Aah -- it isn't that scientific prose is a species of narrative, then, but that readers comprehend better when story elements are used to convey the message. In the case of reporting research, the "story" elements provide the "...context in which to understand the significance of the work". In other words, the structure of the scientific paper creates a mini-world in which a problem is posed (the research topic with its pesky unanswered questions), an action is proposed (your experiement), a consequence is had (the results), new knowledge is formed (results + discussion) and more action is suggested (speculation in discussion). This is not necessarily the story of how the scientist experienced the work; it is the story of how the reader can best experience the research. Perhaps this is why the second person (you, you're, etc) is not used at all in science -- the research is not about the reader and only quietly about the writer.

Scientific prose should be clear, concise, comprehensible (and perhaps, compelling). The 3 Cs is the antidote to edict #1 (that scientific prose should be a narrative construction). Yes, taking advantage of narrative structure will help the reader understand the research, but it is the ideas themselves that have to be written clearly, concisely, and comprehensibly. Here is where "The Science of Scientific Writing" comes in, the main points of which are neatly summarized in "How to Write a Thesis":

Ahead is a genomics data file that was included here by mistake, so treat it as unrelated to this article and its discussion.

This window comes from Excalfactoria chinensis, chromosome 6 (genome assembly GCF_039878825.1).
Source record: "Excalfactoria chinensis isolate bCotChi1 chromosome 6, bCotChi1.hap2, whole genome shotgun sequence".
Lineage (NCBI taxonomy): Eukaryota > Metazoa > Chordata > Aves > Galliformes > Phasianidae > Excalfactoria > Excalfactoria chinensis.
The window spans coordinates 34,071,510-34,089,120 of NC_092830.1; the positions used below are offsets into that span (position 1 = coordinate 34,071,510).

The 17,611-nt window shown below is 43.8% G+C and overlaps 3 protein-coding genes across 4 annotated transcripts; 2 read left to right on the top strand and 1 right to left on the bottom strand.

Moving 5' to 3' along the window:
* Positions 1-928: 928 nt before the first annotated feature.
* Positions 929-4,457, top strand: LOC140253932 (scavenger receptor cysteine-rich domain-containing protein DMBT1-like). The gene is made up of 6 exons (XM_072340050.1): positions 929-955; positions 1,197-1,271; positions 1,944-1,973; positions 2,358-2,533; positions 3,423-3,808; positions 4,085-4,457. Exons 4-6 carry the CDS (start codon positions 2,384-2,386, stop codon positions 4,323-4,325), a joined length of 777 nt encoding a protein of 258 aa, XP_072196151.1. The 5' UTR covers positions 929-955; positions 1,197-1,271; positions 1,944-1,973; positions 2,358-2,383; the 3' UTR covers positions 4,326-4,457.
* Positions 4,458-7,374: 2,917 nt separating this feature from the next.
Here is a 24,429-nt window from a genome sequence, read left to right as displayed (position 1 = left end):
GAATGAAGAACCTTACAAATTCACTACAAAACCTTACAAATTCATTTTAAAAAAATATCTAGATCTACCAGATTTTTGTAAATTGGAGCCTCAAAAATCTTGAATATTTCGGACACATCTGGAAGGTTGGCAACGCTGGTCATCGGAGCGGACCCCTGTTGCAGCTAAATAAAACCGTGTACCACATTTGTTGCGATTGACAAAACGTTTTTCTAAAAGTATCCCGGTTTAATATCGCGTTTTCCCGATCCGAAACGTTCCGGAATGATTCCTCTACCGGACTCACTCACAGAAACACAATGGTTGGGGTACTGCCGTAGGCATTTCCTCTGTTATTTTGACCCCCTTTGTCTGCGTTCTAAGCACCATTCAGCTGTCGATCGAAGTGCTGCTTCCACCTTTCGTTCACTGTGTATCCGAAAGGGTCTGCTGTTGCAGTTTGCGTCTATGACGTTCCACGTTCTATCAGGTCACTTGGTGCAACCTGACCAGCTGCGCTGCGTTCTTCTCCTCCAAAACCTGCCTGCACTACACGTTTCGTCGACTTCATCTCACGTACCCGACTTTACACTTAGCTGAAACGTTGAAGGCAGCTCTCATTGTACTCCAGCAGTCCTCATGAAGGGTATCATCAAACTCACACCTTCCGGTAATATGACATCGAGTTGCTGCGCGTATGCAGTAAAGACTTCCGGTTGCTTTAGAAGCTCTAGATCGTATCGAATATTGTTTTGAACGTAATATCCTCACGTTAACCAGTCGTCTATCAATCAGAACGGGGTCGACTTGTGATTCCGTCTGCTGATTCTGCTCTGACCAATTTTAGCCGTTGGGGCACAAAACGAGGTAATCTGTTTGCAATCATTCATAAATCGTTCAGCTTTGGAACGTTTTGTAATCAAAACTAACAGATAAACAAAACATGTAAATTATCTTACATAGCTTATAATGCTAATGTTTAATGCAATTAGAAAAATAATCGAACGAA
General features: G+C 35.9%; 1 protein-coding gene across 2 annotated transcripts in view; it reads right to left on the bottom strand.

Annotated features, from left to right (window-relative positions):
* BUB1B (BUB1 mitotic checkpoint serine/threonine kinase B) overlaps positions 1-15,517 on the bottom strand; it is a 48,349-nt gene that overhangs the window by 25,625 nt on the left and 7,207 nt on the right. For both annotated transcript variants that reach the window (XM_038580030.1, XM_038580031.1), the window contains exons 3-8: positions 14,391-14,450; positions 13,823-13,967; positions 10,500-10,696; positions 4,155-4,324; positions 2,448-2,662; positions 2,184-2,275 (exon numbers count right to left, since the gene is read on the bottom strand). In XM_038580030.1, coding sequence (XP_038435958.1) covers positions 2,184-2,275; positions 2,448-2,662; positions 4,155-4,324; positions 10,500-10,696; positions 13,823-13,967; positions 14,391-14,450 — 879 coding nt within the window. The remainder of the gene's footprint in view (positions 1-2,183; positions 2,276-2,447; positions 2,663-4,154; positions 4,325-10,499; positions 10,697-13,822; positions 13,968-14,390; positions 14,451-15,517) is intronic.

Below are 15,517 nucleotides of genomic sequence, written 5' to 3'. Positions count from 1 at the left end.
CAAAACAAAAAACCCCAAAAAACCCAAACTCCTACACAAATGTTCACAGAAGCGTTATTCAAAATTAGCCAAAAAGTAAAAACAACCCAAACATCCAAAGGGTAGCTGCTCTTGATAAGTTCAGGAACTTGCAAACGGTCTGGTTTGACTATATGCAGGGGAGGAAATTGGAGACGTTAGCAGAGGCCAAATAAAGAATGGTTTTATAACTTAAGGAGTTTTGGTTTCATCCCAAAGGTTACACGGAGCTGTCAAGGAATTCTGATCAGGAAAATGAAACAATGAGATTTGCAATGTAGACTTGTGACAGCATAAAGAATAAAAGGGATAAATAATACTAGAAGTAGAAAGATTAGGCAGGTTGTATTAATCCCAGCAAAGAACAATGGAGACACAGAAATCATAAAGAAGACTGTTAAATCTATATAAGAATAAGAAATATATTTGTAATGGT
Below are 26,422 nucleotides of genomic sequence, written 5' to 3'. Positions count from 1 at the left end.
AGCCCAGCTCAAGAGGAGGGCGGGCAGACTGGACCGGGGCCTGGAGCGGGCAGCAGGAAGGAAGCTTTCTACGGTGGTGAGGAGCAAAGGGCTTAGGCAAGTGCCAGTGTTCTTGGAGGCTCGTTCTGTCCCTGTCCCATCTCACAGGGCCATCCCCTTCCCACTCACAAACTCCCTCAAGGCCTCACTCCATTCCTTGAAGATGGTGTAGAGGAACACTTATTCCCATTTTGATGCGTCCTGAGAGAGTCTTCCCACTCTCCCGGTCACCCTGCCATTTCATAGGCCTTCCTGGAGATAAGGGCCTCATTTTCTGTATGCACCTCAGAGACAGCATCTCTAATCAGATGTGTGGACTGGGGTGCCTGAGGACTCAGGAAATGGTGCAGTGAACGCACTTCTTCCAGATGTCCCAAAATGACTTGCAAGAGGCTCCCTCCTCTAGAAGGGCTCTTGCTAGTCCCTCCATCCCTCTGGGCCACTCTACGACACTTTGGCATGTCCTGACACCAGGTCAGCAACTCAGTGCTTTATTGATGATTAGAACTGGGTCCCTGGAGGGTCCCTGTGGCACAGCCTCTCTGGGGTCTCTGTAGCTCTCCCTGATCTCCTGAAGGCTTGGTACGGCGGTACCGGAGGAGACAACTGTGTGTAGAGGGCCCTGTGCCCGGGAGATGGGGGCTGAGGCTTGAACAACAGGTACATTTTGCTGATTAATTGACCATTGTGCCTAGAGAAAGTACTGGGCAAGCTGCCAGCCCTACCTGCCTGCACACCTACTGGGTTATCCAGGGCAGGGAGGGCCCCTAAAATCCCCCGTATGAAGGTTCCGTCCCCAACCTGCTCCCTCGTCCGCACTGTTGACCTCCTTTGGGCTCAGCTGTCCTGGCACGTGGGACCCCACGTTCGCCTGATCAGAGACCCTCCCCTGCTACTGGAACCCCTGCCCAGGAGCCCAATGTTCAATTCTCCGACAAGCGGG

1. Follow a grammatical subject with its verb, as soon as possible.
2. Place in the position of importance (stress position) the “new information” you
want the reader to emphasize in his or her mind.
3. Place the person or thing whose story is being told at the beginning of a sentence
in the topic position.
4. Place appropriate “old information” (material discussed earlier) in the topic position
to provide linkage with what has gone before and context for what is to come later.
5. Make clear the action of every clause or sentence in its verb.
6. Provide context for your reader before asking him or her to consider anything new.
7. Match the emphasis conveyed by the substance with the emphasis anticipated by
the reader from the structure.

Linguistically, the 7 principles fall into two groups -- those that address clear sentences and those that address clear text.

Principles for Constructing Clear Sentences

1. Follow a grammatical subject with its verb, as soon as possible.

5. Make clear the action of every clause or sentence in its verb.

Clear, informative sentences are dominated by verbs -- the relationship of the verb to its object, the relationship of the verb to the subject, the use of verbs instead of unnecessary nouns phrases. Ultimately, sentences are subsumed by paragraphs, but there are still some sound techniques at the sentence level that can make your writing easier to understand. 

Principles for Constructing Clear Paragraphs

2. Place in the position of importance (stress position) the “new information” you